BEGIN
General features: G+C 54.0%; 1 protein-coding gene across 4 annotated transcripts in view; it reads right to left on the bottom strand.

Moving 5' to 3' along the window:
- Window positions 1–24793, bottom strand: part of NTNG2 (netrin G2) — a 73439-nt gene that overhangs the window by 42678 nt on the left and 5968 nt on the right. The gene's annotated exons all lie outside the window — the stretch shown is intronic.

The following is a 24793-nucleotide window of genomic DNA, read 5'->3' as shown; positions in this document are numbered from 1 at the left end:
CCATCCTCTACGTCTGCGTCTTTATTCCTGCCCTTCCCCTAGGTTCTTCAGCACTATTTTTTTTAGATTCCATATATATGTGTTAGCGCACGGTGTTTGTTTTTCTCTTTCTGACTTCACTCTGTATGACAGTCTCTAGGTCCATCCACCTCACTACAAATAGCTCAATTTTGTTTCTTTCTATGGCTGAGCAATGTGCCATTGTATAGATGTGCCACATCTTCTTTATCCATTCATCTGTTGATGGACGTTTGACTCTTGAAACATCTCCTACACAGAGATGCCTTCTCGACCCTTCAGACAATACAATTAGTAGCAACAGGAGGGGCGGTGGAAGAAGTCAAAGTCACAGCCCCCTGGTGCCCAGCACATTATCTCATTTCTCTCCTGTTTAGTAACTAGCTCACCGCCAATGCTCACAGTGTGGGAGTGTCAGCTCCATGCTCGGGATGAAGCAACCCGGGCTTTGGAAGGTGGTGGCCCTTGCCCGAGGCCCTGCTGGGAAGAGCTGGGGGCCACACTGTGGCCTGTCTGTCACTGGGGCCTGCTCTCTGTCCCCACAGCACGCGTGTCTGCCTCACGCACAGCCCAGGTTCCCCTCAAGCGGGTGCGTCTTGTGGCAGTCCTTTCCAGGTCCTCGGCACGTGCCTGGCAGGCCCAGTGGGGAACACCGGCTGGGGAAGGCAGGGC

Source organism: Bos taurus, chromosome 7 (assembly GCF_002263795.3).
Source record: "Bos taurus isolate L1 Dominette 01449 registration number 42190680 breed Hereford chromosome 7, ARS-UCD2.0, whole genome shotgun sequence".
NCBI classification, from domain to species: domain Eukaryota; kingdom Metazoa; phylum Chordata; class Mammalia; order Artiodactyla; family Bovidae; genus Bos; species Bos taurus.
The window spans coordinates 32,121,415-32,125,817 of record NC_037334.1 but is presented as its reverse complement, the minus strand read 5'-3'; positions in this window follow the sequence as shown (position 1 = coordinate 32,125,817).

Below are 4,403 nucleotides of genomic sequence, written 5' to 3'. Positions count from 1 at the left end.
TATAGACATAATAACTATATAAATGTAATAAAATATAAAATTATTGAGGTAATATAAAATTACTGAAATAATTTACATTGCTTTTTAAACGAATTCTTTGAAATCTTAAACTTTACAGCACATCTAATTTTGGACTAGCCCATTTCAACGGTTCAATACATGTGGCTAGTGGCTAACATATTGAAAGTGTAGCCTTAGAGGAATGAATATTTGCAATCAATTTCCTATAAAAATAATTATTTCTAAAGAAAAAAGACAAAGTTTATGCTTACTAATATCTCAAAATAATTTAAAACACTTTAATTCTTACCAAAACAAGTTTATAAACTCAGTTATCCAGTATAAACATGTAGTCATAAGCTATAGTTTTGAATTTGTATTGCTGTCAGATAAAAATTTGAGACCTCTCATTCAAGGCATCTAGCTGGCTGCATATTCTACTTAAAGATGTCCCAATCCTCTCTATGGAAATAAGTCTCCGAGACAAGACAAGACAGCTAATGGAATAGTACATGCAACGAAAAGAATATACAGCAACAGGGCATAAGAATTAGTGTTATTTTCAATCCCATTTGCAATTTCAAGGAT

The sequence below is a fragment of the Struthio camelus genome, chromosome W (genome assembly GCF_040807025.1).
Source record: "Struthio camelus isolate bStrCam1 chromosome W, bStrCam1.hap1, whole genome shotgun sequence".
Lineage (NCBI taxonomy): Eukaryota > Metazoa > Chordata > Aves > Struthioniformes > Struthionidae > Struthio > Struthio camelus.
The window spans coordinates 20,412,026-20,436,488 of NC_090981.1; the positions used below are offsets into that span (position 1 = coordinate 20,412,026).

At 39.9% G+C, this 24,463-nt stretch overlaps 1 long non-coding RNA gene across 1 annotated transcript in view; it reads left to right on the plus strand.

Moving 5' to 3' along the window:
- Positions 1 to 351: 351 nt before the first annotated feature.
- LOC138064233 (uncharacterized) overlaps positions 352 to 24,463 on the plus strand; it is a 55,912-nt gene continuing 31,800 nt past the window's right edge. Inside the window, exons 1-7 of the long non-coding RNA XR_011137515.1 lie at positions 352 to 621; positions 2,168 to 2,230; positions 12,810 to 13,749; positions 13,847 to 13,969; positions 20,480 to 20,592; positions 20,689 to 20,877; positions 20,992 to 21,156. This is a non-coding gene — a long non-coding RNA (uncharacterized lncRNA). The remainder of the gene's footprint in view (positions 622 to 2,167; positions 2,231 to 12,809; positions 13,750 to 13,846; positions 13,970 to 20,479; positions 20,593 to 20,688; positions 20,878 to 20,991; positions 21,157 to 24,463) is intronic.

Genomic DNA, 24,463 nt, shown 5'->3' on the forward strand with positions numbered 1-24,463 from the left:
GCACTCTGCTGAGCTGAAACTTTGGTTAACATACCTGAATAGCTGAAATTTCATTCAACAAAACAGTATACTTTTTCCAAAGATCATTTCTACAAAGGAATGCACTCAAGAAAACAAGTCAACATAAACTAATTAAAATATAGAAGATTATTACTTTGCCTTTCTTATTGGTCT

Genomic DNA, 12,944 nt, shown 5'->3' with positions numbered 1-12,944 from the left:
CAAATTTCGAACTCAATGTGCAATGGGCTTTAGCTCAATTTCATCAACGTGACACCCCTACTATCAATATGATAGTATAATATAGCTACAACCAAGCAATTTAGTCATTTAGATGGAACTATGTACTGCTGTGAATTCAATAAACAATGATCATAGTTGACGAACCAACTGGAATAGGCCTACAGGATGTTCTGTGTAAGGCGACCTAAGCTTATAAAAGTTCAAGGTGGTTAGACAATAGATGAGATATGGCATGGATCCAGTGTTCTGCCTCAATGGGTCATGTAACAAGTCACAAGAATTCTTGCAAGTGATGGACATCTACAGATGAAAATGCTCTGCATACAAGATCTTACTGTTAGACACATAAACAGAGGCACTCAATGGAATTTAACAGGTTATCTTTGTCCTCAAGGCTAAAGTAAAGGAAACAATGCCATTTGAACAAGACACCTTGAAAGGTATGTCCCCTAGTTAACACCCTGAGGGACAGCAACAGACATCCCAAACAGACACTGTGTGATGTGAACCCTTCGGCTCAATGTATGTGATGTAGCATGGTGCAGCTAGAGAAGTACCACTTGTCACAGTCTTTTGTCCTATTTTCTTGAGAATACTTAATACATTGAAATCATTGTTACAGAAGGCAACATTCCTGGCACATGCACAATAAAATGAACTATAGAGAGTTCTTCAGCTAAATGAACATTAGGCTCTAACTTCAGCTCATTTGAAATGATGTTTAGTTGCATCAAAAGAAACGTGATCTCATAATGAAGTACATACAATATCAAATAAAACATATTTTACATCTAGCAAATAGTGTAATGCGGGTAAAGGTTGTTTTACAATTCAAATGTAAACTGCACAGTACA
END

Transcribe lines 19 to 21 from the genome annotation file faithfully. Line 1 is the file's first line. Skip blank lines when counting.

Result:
- LOC138064233 (uncharacterized) overlaps positions 352 to 24,463 on the plus strand; it is a 55,912-nt gene continuing 31,800 nt past the window's right edge. Inside the window, exons 1-7 of the long non-coding RNA XR_011137515.1 lie at positions 352 to 621; positions 2,168 to 2,230; positions 12,810 to 13,749; positions 13,847 to 13,969; positions 20,480 to 20,592; positions 20,689 to 20,877; positions 20,992 to 21,156. This is a non-coding gene — a long non-coding RNA (uncharacterized lncRNA). The remainder of the gene's footprint in view (positions 622 to 2,167; positions 2,231 to 12,809; positions 13,750 to 13,846; positions 13,970 to 20,479; positions 20,593 to 20,688; positions 20,878 to 20,991; positions 21,157 to 24,463) is intronic.

Genomic DNA, 24,463 nt, shown 5'->3' on the forward strand with positions numbered 1-24,463 from the left:
GCACTCTGCTGAGCTGAAACTTTGGTTAACATACCTGAATAGCTGAAATTTCATTCAACAAAACAGTATACTTTTTCCAAAGATCATTTCTACAAAGGAATGCACTCAAGAAAACAAGTCAACATAAACTAATTAAAATATAGAAGATTATTACTTTGCCTTTCTTATTGGTCT